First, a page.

It's one of Jesus's most enigmatic statements: "Remember Lot's wife" (Luke 17:32).
Mrs. Lot is a minor character in the Old Testament. We don't know her name. Nor do we know what was in her heart. Some say she was thoughtlessly disobedient when God said "don't look back" at the burning Sodom, while others believed she looked back with regret at the destruction of a city whose paganism she'd grown to appreciate.
Nevertheless, it's healthy most of the time for us to remember many things.
We're in a season of remembering. Memorial Day was established after the Civil War as a time to honor the war dead. Now we use it to remember a larger number. And we'll remember the 74th anniversary of D-Day on June 6 and the brave troops who secured a beachhead in Europe. My Uncle Raymond was a glider pilot ferrying troops on D-Day when the glider casualty rate was 90 percent.
The red stripe in the American flag represents the blood of heroes whose gallantry secured the freedoms we enjoy.
We should also remember with gratitude the host of men and women who shaped our lives and whose fingerprints are yet on our souls. Those raised in church recall Bible teachers, youth workers, deacons and pastors who took time to show us the way to God.
And we think of school teachers who taught us to love learning and shared with us wisdom from their lives.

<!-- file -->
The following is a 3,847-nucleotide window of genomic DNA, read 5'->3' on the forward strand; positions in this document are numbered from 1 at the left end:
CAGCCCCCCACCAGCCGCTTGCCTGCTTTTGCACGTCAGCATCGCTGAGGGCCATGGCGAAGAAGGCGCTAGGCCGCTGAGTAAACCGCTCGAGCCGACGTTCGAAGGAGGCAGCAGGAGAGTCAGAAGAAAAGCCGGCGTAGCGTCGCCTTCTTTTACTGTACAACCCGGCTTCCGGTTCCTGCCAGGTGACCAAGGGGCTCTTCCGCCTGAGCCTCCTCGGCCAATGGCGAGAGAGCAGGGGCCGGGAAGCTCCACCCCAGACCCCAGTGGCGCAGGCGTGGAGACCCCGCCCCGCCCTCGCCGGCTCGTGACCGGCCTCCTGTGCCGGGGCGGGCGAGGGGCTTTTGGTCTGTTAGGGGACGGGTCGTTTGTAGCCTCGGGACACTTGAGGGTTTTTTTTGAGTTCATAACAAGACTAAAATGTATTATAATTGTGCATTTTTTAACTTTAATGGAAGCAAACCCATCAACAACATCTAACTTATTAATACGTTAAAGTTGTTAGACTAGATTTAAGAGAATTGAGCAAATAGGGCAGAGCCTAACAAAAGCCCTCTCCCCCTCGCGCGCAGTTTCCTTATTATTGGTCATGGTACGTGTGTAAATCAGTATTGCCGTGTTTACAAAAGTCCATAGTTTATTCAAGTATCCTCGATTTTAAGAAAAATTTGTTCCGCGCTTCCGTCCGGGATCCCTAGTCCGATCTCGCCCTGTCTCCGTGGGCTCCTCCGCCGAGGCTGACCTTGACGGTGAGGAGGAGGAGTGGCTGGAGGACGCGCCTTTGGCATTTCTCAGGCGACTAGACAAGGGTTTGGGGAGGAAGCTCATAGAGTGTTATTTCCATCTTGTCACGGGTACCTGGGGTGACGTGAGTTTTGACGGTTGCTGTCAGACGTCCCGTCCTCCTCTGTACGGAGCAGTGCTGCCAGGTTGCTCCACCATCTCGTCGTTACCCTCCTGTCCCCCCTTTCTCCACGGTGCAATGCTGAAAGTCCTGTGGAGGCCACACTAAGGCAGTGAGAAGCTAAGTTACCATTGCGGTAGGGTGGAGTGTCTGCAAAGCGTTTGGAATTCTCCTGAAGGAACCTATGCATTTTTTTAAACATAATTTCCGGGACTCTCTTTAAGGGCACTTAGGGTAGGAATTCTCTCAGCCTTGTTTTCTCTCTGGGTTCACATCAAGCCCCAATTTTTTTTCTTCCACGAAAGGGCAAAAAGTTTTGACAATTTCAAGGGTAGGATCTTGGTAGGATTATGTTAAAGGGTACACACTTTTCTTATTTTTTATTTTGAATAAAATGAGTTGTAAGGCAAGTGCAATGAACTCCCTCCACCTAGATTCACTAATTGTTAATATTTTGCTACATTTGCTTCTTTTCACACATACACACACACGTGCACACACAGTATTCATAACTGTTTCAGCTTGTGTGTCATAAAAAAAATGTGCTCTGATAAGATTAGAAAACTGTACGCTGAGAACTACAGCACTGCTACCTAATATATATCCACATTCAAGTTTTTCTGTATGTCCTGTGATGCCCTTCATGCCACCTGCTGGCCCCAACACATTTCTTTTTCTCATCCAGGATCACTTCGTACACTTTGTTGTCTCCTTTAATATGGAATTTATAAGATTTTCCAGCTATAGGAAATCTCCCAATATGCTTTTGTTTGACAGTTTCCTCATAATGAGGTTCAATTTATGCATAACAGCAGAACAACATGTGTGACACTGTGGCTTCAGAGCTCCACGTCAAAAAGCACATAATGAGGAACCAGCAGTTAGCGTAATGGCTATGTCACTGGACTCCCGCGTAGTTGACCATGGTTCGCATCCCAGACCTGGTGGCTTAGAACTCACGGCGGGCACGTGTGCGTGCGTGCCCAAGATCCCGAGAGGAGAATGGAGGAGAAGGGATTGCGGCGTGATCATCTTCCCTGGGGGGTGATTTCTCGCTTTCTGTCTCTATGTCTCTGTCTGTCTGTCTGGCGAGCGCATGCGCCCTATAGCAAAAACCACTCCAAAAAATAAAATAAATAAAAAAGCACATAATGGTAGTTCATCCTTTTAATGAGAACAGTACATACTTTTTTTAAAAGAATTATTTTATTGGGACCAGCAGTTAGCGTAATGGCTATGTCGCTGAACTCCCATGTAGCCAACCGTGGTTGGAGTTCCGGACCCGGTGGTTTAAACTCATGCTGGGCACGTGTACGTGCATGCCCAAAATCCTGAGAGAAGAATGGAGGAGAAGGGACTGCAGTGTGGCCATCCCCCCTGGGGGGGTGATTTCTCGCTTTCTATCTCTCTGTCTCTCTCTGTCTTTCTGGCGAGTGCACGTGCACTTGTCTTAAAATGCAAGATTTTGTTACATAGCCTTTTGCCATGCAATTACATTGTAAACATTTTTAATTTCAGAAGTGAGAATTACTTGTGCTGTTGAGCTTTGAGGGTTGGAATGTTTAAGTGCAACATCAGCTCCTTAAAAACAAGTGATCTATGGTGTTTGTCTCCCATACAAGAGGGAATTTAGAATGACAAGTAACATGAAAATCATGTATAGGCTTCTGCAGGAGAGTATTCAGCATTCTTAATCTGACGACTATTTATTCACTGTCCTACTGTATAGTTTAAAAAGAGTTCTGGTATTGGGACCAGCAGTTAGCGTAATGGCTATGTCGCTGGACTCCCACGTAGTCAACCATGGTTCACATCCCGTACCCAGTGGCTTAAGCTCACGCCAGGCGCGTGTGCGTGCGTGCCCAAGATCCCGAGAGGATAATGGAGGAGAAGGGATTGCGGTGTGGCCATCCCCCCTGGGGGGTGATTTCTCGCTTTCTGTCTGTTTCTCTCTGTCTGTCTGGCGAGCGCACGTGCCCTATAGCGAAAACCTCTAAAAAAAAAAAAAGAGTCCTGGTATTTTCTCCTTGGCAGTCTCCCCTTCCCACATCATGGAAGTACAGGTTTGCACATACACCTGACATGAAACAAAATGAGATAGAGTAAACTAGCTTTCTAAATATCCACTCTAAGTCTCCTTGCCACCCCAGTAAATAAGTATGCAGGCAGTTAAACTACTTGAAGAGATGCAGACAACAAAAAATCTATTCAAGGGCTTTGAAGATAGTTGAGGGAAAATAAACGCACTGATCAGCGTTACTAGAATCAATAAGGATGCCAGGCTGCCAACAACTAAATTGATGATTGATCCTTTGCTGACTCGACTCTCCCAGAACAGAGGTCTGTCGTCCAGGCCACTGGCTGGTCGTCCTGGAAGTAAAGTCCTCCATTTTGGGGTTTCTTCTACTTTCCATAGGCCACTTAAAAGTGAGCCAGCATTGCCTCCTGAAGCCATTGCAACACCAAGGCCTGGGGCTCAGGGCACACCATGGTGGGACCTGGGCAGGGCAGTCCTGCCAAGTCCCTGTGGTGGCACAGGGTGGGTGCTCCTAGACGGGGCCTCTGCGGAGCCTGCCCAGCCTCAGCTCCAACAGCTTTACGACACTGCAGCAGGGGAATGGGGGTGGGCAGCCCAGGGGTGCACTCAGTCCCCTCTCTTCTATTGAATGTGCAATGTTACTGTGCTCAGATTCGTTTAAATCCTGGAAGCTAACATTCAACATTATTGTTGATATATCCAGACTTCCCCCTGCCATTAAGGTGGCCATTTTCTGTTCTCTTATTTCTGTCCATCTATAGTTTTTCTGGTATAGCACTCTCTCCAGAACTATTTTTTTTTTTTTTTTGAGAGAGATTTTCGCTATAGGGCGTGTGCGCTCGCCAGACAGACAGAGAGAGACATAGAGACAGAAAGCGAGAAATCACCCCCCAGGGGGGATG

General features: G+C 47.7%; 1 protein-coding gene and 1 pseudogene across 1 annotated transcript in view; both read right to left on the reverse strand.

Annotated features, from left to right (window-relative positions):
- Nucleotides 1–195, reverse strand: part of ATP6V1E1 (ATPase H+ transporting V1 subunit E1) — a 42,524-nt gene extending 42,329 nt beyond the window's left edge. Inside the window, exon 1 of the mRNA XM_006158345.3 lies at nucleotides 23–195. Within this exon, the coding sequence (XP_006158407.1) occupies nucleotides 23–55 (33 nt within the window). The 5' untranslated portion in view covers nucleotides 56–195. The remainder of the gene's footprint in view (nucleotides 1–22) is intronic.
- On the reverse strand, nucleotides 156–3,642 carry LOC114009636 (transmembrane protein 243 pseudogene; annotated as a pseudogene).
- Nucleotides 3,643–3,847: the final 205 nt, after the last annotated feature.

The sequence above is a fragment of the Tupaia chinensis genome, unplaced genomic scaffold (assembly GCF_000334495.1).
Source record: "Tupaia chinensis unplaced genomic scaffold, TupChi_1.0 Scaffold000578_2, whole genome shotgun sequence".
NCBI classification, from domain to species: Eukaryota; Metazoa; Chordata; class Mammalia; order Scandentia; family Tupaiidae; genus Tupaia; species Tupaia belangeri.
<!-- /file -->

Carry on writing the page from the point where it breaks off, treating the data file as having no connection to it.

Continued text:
A man recalled the positive influence of a middle-school teacher after many years and decided to write her a letter. She responded: "Your letter came on a cold, dreary day and cheered me as nothing else in so long. In fact, yours is the only letter of gratitude I ever received in over 40 years of teaching."
We should remember our loved ones who've passed on. The stories of their lives "fill in the blanks" and help us know who we are. We remember their good and seek to follow, and we remember their bad and seek wisdom.
As Christians we believe we live for Christ, and at death, we are "with Christ" (Philippians 1:21). Heaven is many things, but it's also a time of reunion.
We also remember the sacrifice of Jesus. He gave us an ordinance whose purpose is to remember his broken body and shed blood. His death is the central doctrine in the New Testament and the foundation of all we do as his church.
Remembering the sacrifice of Jesus is a lesson in humility, for there's nothing we've done to deserve or earn our salvation. As the old hymn states, "In my hand no price I bring, simply to thy cross I cling."